Gods Reflex - Scenes From a Motel Seduction
Johann's Face


Over the past 8 months, I've seen Gods Reflex play upwards of a dozen
times.  Each show, they seemed to have more and more new material to play
for the audience, and each song seemed to sound better than the one before
it.  After each successive show, I got more and more anxious for their new
CD.  All this built up to their release show at the Fireside Bowl on May
25th, which I was in attendance for.  I was psyched to the point of
ridicule by my friend for their set, as I knew it would be great.  What
transpired was a fairly sloppy, uninspired set with about 2/3 of the songs
being halfway-mediocre and not being even remotely recognizable to me.
Those songs were labeled as "new" and they were on the new album,
apparently.  I stood scratching my head, wondering where all incredible
songs I had heard months prior had gone.  I still bought their album,
hoping there might have been a mistake.  Here is what I received.

The album starts off with "How I learned to unwind," which sounds a bit like Karate with faster drums. Nothing too original, and I don't particularly care for it as an album opener. Zach's vocals immediately sound less Jawbreaker-esque, which is a plus. These guys need to come into their own. The 2nd song is a re-recording of "Careering" from their Shifting 7" on Rebound Records. As it happens with most bands who choose to re-record a 7" song for an album, the 7" version is much superior than the album verison [the most notable case of this is the Get Up Kids re-recording of "I'm a Loner..." on their new LP]. The song just seemed to lose its power and speed with the new recording. "Blessings" is next, and it's a fairly good mid-tempo rock song with a nice instrumental breakdown which will get the heads bobbing. "Put down that guitar" is next, and immediately gets an Alkaline Trio vibe attached to it, until their little guitar arpeggios kick in. The song then proceeds to the chorus, where the music sounds identical to Dynamite Boy's song on the "There Is A Light" compilation [the song's name escapes me]. "Shifting" starts off quietly, with distortion and drums coming in about halfway through. The song just doesn't seem to have any energy to it, although it seems like they're trying.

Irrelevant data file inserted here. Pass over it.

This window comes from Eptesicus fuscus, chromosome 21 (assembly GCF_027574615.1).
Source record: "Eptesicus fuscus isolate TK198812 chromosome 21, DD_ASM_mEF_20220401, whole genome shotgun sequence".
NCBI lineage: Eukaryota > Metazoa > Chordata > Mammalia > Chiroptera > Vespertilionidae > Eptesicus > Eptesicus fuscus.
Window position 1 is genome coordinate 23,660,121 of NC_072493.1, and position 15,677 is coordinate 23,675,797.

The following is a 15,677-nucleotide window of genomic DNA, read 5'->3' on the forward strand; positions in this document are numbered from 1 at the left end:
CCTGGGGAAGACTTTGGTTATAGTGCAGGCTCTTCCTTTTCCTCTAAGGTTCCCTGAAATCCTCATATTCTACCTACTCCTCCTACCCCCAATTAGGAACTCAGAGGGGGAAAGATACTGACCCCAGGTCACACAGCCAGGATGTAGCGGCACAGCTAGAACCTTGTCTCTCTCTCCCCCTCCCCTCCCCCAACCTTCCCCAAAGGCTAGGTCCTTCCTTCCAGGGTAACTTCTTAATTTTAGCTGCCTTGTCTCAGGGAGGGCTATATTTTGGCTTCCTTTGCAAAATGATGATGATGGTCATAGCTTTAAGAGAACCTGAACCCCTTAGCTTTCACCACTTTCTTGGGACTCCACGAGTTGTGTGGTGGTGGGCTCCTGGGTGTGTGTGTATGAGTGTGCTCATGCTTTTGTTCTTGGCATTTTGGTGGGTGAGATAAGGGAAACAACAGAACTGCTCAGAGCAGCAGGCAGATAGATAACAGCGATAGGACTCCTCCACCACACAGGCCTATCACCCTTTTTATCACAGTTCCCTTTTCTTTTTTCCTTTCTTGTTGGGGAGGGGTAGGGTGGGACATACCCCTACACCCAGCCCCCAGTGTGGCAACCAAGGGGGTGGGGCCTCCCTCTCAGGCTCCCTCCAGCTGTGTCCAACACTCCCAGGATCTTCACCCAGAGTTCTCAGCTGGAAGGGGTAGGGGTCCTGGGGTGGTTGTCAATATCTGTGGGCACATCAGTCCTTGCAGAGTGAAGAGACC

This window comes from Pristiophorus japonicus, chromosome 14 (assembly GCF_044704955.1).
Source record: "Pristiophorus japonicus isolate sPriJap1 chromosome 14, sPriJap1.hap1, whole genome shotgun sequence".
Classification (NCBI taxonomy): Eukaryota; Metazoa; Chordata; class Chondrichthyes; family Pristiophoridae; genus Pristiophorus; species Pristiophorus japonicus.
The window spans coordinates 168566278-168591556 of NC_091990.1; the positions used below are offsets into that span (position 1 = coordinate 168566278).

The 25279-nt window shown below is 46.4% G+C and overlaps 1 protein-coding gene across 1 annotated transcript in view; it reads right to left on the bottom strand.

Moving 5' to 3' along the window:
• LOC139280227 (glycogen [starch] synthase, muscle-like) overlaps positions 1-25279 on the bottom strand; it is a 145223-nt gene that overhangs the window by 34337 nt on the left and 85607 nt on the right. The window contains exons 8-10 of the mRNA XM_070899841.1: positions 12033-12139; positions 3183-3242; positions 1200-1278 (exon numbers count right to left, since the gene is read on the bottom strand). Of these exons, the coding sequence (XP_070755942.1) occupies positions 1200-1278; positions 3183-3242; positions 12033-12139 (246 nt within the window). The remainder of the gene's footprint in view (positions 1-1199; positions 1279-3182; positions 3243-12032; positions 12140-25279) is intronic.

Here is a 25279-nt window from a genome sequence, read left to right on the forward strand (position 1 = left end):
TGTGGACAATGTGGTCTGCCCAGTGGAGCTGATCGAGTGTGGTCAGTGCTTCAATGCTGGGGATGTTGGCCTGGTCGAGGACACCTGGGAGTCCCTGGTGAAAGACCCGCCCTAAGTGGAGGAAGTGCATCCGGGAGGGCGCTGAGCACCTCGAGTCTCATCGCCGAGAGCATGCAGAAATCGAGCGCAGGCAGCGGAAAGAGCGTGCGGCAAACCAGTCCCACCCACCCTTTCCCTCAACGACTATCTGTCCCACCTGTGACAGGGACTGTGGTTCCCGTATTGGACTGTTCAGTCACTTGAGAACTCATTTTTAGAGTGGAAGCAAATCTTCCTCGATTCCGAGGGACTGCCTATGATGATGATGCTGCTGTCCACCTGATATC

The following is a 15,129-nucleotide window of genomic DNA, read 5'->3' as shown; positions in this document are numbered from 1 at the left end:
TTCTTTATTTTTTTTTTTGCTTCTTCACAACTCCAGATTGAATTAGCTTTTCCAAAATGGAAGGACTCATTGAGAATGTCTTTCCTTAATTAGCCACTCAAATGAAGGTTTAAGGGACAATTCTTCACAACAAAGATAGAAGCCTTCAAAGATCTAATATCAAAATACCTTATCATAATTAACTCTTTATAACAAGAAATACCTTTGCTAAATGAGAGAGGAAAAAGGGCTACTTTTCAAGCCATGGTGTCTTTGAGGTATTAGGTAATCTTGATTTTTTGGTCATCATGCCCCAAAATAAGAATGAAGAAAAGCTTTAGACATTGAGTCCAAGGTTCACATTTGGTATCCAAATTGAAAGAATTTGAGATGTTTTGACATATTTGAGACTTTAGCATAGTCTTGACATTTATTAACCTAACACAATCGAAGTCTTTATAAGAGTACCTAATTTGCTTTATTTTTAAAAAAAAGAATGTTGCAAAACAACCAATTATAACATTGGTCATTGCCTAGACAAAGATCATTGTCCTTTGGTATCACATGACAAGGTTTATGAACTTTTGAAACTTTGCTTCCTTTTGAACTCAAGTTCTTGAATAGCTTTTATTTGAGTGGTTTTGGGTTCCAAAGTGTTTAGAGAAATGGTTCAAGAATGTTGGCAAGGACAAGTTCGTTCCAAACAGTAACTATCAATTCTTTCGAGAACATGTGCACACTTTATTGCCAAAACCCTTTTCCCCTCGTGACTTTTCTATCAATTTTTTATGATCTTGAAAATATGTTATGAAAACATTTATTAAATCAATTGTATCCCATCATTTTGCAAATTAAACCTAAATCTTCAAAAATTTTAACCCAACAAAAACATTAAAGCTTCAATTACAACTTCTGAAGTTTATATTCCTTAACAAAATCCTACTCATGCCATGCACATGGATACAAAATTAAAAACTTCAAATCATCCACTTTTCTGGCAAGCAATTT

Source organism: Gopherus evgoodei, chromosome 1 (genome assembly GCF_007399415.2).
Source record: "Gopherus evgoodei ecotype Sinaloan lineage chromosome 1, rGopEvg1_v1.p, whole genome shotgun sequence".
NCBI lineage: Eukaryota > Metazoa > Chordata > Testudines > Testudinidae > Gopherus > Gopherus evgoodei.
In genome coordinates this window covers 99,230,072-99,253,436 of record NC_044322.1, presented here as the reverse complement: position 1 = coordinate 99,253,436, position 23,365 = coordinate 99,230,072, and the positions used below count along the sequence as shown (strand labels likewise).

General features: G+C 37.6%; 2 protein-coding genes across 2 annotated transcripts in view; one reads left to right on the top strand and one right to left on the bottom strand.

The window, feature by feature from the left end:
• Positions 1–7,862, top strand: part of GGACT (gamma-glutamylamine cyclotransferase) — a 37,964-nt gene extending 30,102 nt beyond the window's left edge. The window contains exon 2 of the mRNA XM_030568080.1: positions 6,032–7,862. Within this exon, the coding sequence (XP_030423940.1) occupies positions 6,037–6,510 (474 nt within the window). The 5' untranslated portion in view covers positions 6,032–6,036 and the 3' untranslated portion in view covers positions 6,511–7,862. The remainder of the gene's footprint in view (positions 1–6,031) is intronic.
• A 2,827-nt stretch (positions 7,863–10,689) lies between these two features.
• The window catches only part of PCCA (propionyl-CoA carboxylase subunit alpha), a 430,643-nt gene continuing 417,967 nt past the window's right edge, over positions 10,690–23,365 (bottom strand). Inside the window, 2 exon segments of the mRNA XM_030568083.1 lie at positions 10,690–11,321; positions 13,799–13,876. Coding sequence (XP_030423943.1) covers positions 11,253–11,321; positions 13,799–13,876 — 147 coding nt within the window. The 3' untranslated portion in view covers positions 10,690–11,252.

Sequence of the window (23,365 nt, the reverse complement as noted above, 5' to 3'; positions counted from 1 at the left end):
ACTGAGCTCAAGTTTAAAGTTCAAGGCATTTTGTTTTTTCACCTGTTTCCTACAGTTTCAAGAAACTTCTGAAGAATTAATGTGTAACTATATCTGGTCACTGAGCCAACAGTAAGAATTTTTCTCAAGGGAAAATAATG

We're now halfway through the album and so far there have not really been any standouts. Let's see what tracks 6-10 give us.
"Mayday" starts things off right, with a nice solid beat behind it and a somewhat-catchy chorus. It also contains Phil's best backing vocals to date, as A)you can actually hear what he's saying, and B)it is IN TUNE. My biggest problems with Phil's vocals, both on CD and live, is that he seems to not care. To me, I don't want to hear wrong notes in the backing vocals when I know what they should sound like. Don't be sloppy. Moving on, "Why I Hate Texas" is the 2nd re-recorded song, this one being already on the "Pocket Bomb" compilation on Law Of Inertia Records.
It was a good song on the comp, and it stood out over some of the others [due to the glut of mediocre bands on it, such as the Wayouts], but it sounds just OK here. Had it been on their first album, this would probably be considered one of the "throwaway" tracks. "Monologue..." is next, and frankly, it is boring. The bar chords, the palm muting, the song structure [soft-loud-soft-etc.] just sound like a lot of the songs already on the album. I know these guys are better than this, so why is it on here? "Rainbows and Frogs" starts to wind the album down, being the second slow song in a row. It sounds pretty and all, but I've heard it done many times before by better bands. The song makes 3 1/2 minutes seem like an eternity, with the same guitar part just repeating over and over and never picking up. "Of Self and Promise" finishes off the album, and it give the album a nice recovery. It's a good 3 minute poppy song as only Gods Reflex can do, although the chorus sounds EXACTLY like a Reggie & The Full Effect song [of all bands], with some of the words and almost all of the music lining up perfectly. Zach sings "What will they say / when I'm not around? / I'll never know" as Reggie sings "What's your name / Now you're all alone / You'll never know" [or something to the effect of that, as I can't find the exact lyrics]. That was a bit of a letdown, GR are more than competent as songwriters, and they don't need to copy someone like that, intentionally or not.

Overall, this is probably the biggest musical disappointment I will experience this year. I heard Gods Reflex play plenty of material that wasn't on this album; where did it all go to? It seems like this was thrown together halfheartedly, and this band is better than that. The only real saving grace of this album is their lyrics. Zach is truly one of the best songwriters in the independant scene in my mind, and he needs to get the credit he deserves. Other than that, the only really interesting thing about this album is a fact I learned from my friend after she looked at it closely: the motel on the cover is the same one her old boyfriend and her would frequent to have sex. That fact honestly is more interesting than the majority of this album. I'll take "A Brief Lesson In Affection" any day.
...scott heisel...

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